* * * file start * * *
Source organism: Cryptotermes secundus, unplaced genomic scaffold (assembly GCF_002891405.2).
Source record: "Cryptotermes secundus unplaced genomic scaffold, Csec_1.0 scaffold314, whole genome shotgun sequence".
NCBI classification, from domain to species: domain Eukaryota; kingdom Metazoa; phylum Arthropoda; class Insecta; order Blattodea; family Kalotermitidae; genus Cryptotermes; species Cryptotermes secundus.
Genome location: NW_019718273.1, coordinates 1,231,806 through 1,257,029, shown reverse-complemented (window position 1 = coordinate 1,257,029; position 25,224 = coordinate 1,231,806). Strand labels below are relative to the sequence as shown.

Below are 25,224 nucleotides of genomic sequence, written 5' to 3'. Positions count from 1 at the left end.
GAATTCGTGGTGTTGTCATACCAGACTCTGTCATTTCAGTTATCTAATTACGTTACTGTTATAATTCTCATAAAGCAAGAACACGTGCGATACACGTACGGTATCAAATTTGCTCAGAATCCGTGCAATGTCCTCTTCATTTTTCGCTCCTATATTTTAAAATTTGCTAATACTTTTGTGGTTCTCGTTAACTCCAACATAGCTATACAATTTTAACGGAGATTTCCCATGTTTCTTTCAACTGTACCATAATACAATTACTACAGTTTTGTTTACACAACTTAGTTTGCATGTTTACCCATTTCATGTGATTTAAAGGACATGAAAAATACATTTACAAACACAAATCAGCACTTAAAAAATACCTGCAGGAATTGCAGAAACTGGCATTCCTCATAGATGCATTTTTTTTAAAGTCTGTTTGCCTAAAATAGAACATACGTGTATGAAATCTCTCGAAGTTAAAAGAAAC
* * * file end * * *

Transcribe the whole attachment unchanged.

Source organism: Cryptotermes secundus, unplaced genomic scaffold (assembly GCF_002891405.2).
Source record: "Cryptotermes secundus unplaced genomic scaffold, Csec_1.0 scaffold314, whole genome shotgun sequence".
NCBI classification, from domain to species: domain Eukaryota; kingdom Metazoa; phylum Arthropoda; class Insecta; order Blattodea; family Kalotermitidae; genus Cryptotermes; species Cryptotermes secundus.
Genome location: NW_019718273.1, coordinates 1,231,806 through 1,257,029, shown reverse-complemented (window position 1 = coordinate 1,257,029; position 25,224 = coordinate 1,231,806). Strand labels below are relative to the sequence as shown.

Below are 25,224 nucleotides of genomic sequence, written 5' to 3'. Positions count from 1 at the left end.
GAATTCGTGGTGTTGTCATACCAGACTCTGTCATTTCAGTTATCTAATTACGTTACTGTTATAATTCTCATAAAGCAAGAACACGTGCGATACACGTACGGTATCAAATTTGCTCAGAATCCGTGCAATGTCCTCTTCATTTTTCGCTCCTATATTTTAAAATTTGCTAATACTTTTGTGGTTCTCGTTAACTCCAACATAGCTATACAATTTTAACGGAGATTTCCCATGTTTCTTTCAACTGTACCATAATACAATTACTACAGTTTTGTTTACACAACTTAGTTTGCATGTTTACCCATTTCATGTGATTTAAAGGACATGAAAAATACATTTACAAACACAAATCAGCACTTAAAAAATACCTGCAGGAATTGCAGAAACTGGCATTCCTCATAGATGCATTTTTTTTAAAGTCTGTTTGCCTAAAATAGAACATACGTGTATGAAATCTCTCGAAGTTAAAAGAAAC